Our Order's founding Master, Teacher and the 48th Patriarch in the Lin-chi (Japanese Rinzai school) line of Ch'an says of Ch'an, "Ch'an is the abbreviated form of the Chinese transliteration of the Sanskrit tern dhyana; it means quiet contemplation. But to describe Ch'an is not any easy task, for Ch'an is something that can not be talked about nor expressed in written words. The moment language used we are no longer dealing with true spirit of Ch'an which is beyond all words, yet, Ch'an cannot be left unexpressed. Ch'an is life. When life is complemented by the flavor of Ch'an, the meaning of life will be grasped all the more clearly. As one poet says, "The moon outside the window is always the same, but it looks more brilliant when the plum flowers are in bloom."
in our bustling, intense, turbulent, and chaotic contemporary society, we need
to find something that can set our impetuous minds at ease. Ch'an is undoubtedly
such a force; it can free us from anxiety and misgivings, as well as exert a calming
effect on our minds and souls. Ch'an reflects wisdom, humor, and compassion. It
can prevent the formation of wishful and vexing thoughts. Guided by the ease,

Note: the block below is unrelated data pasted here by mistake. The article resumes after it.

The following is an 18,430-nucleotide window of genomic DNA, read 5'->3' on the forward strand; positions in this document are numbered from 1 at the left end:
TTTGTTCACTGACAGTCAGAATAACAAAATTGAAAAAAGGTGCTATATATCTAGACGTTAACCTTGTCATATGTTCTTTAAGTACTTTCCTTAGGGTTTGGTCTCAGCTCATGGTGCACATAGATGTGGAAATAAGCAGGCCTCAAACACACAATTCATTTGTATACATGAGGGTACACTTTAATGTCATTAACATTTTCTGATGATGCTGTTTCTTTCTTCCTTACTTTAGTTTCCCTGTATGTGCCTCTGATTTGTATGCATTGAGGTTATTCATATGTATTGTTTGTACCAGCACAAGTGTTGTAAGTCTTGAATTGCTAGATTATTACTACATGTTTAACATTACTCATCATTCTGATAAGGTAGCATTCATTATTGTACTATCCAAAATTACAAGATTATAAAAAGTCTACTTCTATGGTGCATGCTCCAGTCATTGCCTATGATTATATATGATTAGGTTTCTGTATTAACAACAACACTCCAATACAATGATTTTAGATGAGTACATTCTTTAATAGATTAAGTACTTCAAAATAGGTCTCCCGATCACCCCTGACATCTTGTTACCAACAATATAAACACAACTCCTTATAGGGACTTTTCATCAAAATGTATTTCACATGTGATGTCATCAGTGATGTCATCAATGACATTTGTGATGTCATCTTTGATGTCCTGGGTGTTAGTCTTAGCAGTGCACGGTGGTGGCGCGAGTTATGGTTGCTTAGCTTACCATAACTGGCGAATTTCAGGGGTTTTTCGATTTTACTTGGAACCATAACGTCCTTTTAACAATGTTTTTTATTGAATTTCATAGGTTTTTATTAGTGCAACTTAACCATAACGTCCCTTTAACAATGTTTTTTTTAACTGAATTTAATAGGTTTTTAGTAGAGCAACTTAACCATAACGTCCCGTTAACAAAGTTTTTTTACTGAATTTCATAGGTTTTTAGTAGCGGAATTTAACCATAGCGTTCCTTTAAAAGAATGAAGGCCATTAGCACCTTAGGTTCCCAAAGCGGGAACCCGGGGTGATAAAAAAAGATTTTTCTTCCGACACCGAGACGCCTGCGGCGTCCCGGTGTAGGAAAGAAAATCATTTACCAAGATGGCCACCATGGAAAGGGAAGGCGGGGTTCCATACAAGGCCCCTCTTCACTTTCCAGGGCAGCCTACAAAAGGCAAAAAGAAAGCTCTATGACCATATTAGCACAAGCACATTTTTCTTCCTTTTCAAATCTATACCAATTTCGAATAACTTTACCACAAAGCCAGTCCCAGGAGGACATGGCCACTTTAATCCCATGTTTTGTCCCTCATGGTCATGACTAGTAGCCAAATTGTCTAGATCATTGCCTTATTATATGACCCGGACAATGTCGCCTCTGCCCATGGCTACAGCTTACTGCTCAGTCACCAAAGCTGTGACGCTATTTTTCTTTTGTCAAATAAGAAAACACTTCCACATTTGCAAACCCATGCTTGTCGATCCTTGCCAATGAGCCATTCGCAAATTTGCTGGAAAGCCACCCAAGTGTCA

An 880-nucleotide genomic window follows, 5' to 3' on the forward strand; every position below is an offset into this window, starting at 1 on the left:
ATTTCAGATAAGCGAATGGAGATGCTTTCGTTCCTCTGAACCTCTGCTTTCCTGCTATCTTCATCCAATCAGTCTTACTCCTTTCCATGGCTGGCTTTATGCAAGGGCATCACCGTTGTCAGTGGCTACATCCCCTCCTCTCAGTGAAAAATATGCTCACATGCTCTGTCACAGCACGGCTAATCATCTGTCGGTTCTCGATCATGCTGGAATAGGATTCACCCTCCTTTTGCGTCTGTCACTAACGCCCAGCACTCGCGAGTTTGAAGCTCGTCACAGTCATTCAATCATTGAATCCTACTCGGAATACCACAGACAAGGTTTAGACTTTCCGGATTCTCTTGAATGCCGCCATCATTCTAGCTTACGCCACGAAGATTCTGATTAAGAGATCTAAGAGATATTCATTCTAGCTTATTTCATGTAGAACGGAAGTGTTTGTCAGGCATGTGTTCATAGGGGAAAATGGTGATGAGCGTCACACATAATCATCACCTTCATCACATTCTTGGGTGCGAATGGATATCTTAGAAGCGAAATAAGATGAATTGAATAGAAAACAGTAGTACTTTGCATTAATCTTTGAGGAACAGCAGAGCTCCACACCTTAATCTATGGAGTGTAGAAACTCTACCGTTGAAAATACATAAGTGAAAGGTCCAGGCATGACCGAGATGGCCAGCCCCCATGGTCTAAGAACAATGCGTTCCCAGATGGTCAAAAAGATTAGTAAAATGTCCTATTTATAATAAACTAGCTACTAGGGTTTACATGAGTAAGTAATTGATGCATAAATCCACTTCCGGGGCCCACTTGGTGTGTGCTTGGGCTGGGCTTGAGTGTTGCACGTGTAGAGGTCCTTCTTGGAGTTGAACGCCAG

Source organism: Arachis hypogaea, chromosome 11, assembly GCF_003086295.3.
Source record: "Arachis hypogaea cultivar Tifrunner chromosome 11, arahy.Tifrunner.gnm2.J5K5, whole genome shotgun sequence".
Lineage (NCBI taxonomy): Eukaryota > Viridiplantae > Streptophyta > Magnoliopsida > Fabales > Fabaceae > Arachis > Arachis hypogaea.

humor, profundity, and liberating nature of Ch'an, one will not be bother by unkind
words, awkward behavior, or painful memories of the past. They simply vanish like
mist and smoke. Ch'an raises life to a level of art. It manifests the perfection
of life by revealing the original nature that underlies all phenomena. (Ch'an)
belongs to every family and to every human being. Everyone is in need of its wisdom,
spontaneity, freedom, and ethics in his or her daily life."
PURE LAND BUDDHISM
Fo Guang Shan Buddhist Order and its Los Angeles branch temple, Hsi Lai Temple, practice the integration of Ch'an Buddhism (self-power) and Pure Land Buddhism (other-power) which, as one looks more deeply, one begins to understand and experience that self-power is other-power and other-power is self-power. This is so because Truth is divisibly one.
After the death of the historical Buddha, the teachings of the Buddha spread in two basic directions: southward and became known as the Theravada tradition, and eastward to China, Vietnam, Korea, Japan and became known as the Mahayana tradition. In East Asia, the Buddha's teachings developed into ten different schools or approaches to practicing the teachings. Several of these schools have remained important to this day: Ch'an (Zen), Tantric and Pure Land. Pure Land is by far the most widespread form of Buddhism in East Asia.